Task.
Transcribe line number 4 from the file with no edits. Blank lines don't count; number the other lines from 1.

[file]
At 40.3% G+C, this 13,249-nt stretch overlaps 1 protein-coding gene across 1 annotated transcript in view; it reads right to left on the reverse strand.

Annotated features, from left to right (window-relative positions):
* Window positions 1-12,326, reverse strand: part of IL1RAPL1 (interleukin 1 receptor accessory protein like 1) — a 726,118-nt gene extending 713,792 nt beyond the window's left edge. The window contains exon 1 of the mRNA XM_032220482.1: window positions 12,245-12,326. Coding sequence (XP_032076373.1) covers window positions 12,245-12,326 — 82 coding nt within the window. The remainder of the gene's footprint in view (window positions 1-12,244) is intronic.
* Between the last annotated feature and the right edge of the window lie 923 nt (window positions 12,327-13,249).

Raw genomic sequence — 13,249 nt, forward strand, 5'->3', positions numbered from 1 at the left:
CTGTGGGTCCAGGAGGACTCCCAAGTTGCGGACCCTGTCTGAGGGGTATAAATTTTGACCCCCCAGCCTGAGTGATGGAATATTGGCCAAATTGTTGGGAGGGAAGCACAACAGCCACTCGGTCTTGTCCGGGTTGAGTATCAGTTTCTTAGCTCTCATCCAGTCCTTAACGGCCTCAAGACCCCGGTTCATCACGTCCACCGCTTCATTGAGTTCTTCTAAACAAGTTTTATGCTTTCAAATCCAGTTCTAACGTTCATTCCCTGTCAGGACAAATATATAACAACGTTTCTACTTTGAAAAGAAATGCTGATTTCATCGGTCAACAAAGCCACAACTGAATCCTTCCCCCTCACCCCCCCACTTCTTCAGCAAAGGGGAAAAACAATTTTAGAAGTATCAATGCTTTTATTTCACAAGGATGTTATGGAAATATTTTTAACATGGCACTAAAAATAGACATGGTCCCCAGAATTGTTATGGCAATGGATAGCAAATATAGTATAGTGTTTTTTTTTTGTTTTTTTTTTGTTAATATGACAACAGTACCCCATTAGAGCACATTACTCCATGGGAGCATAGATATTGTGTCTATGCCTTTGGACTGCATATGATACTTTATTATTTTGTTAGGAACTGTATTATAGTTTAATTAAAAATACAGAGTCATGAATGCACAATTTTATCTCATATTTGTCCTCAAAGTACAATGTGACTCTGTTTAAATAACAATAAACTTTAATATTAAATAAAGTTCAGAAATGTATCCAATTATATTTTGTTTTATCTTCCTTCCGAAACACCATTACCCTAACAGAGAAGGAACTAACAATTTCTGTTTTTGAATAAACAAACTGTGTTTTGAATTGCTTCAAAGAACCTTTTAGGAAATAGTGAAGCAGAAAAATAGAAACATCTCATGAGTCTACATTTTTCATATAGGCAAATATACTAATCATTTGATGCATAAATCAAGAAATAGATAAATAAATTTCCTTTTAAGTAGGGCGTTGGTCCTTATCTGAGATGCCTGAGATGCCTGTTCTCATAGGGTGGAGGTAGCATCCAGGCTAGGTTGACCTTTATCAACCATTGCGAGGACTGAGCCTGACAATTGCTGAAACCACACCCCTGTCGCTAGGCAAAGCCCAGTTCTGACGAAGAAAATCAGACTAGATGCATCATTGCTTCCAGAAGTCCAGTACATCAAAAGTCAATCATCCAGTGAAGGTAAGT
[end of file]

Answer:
* Between the last annotated feature and the right edge of the window lie 923 nt (window positions 12,327-13,249).